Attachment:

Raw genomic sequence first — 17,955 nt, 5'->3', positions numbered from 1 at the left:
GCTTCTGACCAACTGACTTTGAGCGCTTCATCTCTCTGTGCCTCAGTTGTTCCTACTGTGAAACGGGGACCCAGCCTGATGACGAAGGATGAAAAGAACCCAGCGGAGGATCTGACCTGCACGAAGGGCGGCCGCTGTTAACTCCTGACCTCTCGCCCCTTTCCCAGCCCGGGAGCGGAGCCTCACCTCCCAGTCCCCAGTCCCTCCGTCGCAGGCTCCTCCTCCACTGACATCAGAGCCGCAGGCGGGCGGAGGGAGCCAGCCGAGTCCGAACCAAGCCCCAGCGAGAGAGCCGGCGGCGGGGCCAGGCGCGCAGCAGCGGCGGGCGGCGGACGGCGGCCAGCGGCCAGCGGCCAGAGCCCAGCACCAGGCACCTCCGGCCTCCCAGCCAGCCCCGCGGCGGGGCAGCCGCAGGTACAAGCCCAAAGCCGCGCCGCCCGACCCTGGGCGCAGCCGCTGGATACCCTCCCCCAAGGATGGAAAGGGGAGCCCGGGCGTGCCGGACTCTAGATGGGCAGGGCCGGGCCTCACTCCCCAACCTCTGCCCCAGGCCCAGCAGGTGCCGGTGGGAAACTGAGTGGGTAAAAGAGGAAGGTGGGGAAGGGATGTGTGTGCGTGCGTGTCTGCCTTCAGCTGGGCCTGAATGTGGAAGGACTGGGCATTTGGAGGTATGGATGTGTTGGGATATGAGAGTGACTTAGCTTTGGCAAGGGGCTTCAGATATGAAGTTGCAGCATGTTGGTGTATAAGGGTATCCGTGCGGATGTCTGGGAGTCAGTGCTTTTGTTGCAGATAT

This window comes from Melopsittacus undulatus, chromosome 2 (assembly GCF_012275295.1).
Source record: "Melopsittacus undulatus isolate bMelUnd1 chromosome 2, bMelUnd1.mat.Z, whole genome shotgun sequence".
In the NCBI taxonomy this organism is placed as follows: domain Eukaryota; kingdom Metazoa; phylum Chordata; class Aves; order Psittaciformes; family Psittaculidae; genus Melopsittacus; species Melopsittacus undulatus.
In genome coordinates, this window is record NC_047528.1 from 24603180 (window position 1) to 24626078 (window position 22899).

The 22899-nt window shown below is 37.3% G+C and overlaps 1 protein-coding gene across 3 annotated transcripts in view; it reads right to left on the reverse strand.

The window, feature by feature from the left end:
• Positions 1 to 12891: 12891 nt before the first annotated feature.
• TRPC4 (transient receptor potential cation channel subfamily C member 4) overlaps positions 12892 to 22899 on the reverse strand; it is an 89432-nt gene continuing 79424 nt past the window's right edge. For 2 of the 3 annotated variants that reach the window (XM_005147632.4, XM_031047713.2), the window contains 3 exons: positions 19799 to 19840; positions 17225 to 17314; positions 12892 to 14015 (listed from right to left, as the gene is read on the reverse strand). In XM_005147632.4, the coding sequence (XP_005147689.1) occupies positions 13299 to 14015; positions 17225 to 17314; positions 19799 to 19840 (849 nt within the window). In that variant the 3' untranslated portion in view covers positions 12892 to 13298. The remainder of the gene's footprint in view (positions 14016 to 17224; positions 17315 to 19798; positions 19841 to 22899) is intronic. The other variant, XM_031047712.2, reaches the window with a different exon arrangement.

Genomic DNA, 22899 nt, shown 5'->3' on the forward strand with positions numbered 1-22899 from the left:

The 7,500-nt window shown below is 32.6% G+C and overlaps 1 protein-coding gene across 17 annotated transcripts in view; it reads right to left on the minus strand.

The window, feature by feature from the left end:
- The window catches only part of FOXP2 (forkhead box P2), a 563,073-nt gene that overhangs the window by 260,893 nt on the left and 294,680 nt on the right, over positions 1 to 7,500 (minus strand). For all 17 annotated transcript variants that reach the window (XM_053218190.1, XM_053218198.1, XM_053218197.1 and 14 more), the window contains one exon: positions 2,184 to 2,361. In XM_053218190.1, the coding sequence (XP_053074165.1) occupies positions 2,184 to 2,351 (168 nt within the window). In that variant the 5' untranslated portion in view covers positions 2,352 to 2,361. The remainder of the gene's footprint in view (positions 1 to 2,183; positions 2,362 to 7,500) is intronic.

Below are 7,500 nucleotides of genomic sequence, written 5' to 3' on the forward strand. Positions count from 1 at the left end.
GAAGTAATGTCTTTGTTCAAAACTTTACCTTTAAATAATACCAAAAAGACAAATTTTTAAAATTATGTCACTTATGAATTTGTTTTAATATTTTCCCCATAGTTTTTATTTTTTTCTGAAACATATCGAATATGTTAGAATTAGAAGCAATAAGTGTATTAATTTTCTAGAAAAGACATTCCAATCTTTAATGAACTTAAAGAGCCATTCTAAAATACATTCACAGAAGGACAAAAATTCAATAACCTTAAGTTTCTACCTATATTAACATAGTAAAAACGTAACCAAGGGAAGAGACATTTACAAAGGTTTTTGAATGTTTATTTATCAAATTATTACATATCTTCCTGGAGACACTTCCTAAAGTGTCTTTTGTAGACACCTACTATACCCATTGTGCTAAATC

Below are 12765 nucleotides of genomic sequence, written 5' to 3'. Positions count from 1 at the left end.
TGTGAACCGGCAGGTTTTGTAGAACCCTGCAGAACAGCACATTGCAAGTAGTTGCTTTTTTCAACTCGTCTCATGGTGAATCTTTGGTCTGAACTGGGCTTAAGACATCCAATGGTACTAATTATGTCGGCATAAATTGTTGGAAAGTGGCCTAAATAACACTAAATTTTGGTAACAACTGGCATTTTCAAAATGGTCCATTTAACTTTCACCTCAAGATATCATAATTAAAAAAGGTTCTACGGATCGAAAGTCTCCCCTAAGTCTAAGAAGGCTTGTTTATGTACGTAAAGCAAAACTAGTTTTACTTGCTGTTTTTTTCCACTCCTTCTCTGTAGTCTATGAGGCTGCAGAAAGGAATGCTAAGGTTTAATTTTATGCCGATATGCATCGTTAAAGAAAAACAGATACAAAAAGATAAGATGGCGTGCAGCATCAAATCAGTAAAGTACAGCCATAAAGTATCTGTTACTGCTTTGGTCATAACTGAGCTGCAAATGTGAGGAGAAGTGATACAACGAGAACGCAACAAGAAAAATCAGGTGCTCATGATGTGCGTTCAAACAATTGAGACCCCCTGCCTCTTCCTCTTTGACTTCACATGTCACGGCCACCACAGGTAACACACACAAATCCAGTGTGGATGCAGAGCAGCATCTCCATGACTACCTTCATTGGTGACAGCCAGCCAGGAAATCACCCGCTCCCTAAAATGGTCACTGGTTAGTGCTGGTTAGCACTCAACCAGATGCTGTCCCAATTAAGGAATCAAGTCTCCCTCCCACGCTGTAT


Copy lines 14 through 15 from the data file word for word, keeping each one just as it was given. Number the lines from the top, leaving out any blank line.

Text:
- The window catches only part of FOXP2 (forkhead box P2), a 563,073-nt gene that overhangs the window by 260,893 nt on the left and 294,680 nt on the right, over positions 1 to 7,500 (minus strand). For all 17 annotated transcript variants that reach the window (XM_053218190.1, XM_053218198.1, XM_053218197.1 and 14 more), the window contains one exon: positions 2,184 to 2,361. In XM_053218190.1, the coding sequence (XP_053074165.1) occupies positions 2,184 to 2,351 (168 nt within the window). In that variant the 5' untranslated portion in view covers positions 2,352 to 2,361. The remainder of the gene's footprint in view (positions 1 to 2,183; positions 2,362 to 7,500) is intronic.

Below are 7,500 nucleotides of genomic sequence, written 5' to 3' on the forward strand. Positions count from 1 at the left end.